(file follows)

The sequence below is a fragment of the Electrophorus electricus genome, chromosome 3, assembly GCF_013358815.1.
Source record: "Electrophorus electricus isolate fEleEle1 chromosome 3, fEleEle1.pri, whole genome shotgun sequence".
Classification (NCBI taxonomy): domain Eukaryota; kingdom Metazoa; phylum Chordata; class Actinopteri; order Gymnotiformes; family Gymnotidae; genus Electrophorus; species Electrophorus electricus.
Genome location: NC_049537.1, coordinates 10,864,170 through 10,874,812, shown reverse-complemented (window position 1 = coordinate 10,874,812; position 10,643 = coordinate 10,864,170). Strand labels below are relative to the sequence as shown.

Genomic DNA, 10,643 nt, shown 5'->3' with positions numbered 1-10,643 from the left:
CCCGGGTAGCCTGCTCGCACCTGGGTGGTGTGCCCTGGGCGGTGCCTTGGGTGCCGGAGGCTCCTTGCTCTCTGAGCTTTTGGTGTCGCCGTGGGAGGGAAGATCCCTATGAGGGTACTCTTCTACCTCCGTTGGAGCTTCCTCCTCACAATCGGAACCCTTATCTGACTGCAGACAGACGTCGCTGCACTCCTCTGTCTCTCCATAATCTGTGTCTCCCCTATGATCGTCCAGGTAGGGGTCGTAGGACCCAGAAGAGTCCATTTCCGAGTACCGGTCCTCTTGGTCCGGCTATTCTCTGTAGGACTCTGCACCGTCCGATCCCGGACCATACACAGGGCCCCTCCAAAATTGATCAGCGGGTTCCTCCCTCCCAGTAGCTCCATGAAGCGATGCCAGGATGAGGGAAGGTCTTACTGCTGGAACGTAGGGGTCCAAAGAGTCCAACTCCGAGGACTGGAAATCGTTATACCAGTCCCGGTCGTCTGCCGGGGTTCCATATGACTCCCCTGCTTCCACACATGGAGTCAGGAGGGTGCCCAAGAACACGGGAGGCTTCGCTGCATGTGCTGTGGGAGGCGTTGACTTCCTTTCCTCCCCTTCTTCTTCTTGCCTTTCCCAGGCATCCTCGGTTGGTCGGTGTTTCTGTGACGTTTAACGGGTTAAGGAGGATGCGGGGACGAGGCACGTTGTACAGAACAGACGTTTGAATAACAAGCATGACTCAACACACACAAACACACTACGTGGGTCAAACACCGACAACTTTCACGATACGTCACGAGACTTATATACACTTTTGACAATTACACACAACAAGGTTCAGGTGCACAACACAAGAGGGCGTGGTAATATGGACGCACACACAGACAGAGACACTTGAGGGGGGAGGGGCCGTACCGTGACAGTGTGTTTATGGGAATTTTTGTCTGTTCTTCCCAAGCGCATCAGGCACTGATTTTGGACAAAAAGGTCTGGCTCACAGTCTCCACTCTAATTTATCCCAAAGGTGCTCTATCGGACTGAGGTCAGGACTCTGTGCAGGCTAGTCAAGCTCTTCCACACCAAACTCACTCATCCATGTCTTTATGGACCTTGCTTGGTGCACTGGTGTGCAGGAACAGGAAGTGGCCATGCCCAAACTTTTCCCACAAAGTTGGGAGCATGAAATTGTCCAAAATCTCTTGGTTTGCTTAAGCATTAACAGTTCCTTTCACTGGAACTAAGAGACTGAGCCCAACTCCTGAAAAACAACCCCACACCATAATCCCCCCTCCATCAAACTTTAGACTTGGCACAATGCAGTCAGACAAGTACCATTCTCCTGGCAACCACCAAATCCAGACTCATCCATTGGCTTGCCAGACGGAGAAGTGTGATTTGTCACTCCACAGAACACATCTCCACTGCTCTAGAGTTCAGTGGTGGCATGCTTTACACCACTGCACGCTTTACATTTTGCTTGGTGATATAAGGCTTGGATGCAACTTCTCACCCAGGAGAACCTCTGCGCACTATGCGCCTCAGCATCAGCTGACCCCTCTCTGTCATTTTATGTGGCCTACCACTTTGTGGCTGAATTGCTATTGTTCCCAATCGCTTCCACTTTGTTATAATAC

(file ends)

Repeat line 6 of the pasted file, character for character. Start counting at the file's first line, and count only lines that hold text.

CCCGGGTAGCCTGCTCGCACCTGGGTGGTGTGCCCTGGGCGGTGCCTTGGGTGCCGGAGGCTCCTTGCTCTCTGAGCTTTTGGTGTCGCCGTGGGAGGGAAGATCCCTATGAGGGTACTCTTCTACCTCCGTTGGAGCTTCCTCCTCACAATCGGAACCCTTATCTGACTGCAGACAGACGTCGCTGCACTCCTCTGTCTCTCCATAATCTGTGTCTCCCCTATGATCGTCCAGGTAGGGGTCGTAGGACCCAGAAGAGTCCATTTCCGAGTACCGGTCCTCTTGGTCCGGCTATTCTCTGTAGGACTCTGCACCGTCCGATCCCGGACCATACACAGGGCCCCTCCAAAATTGATCAGCGGGTTCCTCCCTCCCAGTAGCTCCATGAAGCGATGCCAGGATGAGGGAAGGTCTTACTGCTGGAACGTAGGGGTCCAAAGAGTCCAACTCCGAGGACTGGAAATCGTTATACCAGTCCCGGTCGTCTGCCGGGGTTCCATATGACTCCCCTGCTTCCACACATGGAGTCAGGAGGGTGCCCAAGAACACGGGAGGCTTCGCTGCATGTGCTGTGGGAGGCGTTGACTTCCTTTCCTCCCCTTCTTCTTCTTGCCTTTCCCAGGCATCCTCGGTTGGTCGGTGTTTCTGTGACGTTTAACGGGTTAAGGAGGATGCGGGGACGAGGCACGTTGTACAGAACAGACGTTTGAATAACAAGCATGACTCAACACACACAAACACACTACGTGGGTCAAACACCGACAACTTTCACGATACGTCACGAGACTTATATACACTTTTGACAATTACACACAACAAGGTTCAGGTGCACAACACAAGAGGGCGTGGTAATATGGACGCACACACAGACAGAGACACTTGAGGGGGGAGGGGCCGTACCGTGACAGTGTGTTTATGGGAATTTTTGTCTGTTCTTCCCAAGCGCATCAGGCACTGATTTTGGACAAAAAGGTCTGGCTCACAGTCTCCACTCTAATTTATCCCAAAGGTGCTCTATCGGACTGAGGTCAGGACTCTGTGCAGGCTAGTCAAGCTCTTCCACACCAAACTCACTCATCCATGTCTTTATGGACCTTGCTTGGTGCACTGGTGTGCAGGAACAGGAAGTGGCCATGCCCAAACTTTTCCCACAAAGTTGGGAGCATGAAATTGTCCAAAATCTCTTGGTTTGCTTAAGCATTAACAGTTCCTTTCACTGGAACTAAGAGACTGAGCCCAACTCCTGAAAAACAACCCCACACCATAATCCCCCCTCCATCAAACTTTAGACTTGGCACAATGCAGTCAGACAAGTACCATTCTCCTGGCAACCACCAAATCCAGACTCATCCATTGGCTTGCCAGACGGAGAAGTGTGATTTGTCACTCCACAGAACACATCTCCACTGCTCTAGAGTTCAGTGGTGGCATGCTTTACACCACTGCACGCTTTACATTTTGCTTGGTGATATAAGGCTTGGATGCAACTTCTCACCCAGGAGAACCTCTGCGCACTATGCGCCTCAGCATCAGCTGACCCCTCTCTGTCATTTTATGTGGCCTACCACTTTGTGGCTGAATTGCTATTGTTCCCAATCGCTTCCACTTTGTTATAATAC